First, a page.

India can't care about hazardous imports; the world must
the export of hazardous plastic waste to India has lately created an uproar in some European countries, but Indian authorities are alarmingly unconcerned. Though the import of hazardous waste is not illegal in the country, according to an October 2003 decision of the Supreme Court, it requires the prior permission of the Union ministry of environment and forests (moef) and respective state pollution control boards. But these risky shipments obviously don't have the moef's approval, as the ministry officials are simply clueless about their arrival or what happens to them after landing in India.
The court held mrl guilty of 12 offences and charged it with shipping waste to India in circumstances considered illegal traffic under European Council Regulation. "Environment agency officers had been carrying out surveillance on mrl that culminated with a call to go to Southampton Docks on November 3, 2003 to inspect a shipping container seized by Customs. Customs officers opened the container which was packed with what appeared to be waste plastic, some bailed, some loose and some on rolls," reads an agency note. Environment agency officers then raided mrl' s Taunton depot, where they found plastic waste similar to what was carried in the containers on the docks. "All exports of plastic waste, except a type known as pet, is allowed only in line with Red List Controls. This basically means these non- pet exports were illegal. We don't know what was happening to this plastic once it reached India, but the export of waste for disposal is strictly prohibited outside the uk. This is to prevent us from dumping our waste on developing nations. mrl breached uk, European and international legislation," says Andy King of the environment agency.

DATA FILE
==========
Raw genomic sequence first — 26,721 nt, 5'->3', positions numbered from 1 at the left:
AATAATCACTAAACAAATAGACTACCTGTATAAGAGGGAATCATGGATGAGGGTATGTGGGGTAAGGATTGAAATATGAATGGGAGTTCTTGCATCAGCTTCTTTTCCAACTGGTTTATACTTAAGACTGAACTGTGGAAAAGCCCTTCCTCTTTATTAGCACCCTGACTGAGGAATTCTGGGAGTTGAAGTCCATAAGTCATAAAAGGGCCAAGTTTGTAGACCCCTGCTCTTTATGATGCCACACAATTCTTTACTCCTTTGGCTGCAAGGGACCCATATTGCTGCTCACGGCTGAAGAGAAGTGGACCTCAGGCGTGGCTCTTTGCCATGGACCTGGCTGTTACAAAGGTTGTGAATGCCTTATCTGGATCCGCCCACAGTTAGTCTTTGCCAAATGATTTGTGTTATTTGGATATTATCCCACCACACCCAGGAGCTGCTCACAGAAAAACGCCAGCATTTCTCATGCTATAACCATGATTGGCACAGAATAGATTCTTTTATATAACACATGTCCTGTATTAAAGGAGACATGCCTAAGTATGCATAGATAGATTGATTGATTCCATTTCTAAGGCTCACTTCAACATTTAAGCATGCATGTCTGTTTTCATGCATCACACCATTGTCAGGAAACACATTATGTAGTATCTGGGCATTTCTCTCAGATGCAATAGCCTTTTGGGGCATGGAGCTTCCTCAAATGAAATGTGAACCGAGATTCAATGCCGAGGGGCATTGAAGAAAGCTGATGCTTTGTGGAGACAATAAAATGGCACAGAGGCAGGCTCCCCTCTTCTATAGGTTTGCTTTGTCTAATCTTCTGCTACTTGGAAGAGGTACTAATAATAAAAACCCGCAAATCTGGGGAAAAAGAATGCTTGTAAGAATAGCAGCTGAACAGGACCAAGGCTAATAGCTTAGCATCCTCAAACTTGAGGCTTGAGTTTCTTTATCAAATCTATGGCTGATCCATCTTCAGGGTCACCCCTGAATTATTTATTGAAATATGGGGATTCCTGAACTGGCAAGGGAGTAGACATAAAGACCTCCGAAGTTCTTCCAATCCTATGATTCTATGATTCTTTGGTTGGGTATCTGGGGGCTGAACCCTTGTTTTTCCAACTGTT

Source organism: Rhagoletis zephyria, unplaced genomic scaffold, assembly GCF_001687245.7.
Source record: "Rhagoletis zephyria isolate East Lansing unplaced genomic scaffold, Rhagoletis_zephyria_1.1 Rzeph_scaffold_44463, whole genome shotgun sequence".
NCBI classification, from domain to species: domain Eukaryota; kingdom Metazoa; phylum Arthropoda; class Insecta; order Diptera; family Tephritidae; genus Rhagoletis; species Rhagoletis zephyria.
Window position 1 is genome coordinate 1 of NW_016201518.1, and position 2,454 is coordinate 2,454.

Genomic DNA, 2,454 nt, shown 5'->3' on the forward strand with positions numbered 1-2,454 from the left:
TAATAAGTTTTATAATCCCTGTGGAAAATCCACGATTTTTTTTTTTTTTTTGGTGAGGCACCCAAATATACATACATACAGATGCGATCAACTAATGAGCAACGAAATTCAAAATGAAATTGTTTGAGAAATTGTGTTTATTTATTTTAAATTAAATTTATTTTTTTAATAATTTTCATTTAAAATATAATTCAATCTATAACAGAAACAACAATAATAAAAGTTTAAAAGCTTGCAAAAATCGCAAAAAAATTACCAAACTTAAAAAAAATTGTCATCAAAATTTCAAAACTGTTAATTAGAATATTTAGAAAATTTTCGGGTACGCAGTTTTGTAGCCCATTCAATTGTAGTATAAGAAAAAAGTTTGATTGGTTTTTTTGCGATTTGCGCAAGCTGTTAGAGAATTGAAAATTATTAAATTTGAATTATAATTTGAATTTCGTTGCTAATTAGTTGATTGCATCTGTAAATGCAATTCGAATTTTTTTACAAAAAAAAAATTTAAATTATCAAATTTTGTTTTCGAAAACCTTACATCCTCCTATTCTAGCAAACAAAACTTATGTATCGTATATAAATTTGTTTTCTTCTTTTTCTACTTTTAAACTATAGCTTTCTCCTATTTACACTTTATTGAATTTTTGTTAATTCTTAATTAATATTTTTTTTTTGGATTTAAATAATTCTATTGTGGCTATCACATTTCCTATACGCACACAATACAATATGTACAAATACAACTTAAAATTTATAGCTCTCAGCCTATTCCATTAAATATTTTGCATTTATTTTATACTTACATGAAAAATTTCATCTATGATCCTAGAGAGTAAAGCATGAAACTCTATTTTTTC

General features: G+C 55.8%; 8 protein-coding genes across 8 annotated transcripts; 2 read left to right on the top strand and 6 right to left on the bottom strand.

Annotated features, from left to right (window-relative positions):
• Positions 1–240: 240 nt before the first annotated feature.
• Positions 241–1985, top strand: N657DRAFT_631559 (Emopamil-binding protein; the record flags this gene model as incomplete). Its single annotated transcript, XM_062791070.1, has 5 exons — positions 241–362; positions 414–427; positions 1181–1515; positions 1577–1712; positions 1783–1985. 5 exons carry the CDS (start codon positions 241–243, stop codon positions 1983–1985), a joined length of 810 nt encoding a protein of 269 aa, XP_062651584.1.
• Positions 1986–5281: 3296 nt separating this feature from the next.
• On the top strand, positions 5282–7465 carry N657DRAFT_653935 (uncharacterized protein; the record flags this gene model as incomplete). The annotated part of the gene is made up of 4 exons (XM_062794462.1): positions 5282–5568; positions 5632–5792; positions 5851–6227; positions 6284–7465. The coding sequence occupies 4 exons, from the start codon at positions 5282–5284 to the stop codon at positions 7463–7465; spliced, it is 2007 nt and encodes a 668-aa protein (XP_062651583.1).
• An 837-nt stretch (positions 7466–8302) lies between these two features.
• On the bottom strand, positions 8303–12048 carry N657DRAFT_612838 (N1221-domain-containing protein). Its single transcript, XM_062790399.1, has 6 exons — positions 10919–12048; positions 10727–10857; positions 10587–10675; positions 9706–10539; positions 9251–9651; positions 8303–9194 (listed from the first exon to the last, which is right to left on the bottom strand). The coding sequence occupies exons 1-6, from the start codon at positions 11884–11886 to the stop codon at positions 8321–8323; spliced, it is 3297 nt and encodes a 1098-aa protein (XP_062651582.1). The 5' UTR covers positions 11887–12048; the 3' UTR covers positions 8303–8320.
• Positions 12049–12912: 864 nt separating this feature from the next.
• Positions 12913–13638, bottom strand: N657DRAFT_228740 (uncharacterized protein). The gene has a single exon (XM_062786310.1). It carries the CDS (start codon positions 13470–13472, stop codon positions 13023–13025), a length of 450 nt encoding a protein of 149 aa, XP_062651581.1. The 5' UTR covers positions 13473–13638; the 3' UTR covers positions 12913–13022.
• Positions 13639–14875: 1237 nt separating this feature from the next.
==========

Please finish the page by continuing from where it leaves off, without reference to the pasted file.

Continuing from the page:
According to leading Danish newspaper Politiken, Denmark exports around 24,000 tonnes of plastic waste annually, of which 2,000 tonnes is pvc plastic, a suspected carcinogen. Its export is easy because the eu doesn't regard it as hazardous waste. About one fifth of Demark's plastic is collected by buyers in eu and exported to India, China, Hong Kong and other countries in the East.
We are a voice to you; you have been a support to us. Together we build journalism that is independent, credible and fearless. You can further help us by making a donation. This will mean a lot for our ability to bring you news, perspectives and analysis from the ground so that we can make change together.
Comments are moderated and will be published only after the site moderator’s approval. Please use a genuine email ID and provide your name. Selected comments may also be used in the ‘Letters’ section of the Down To Earth print edition.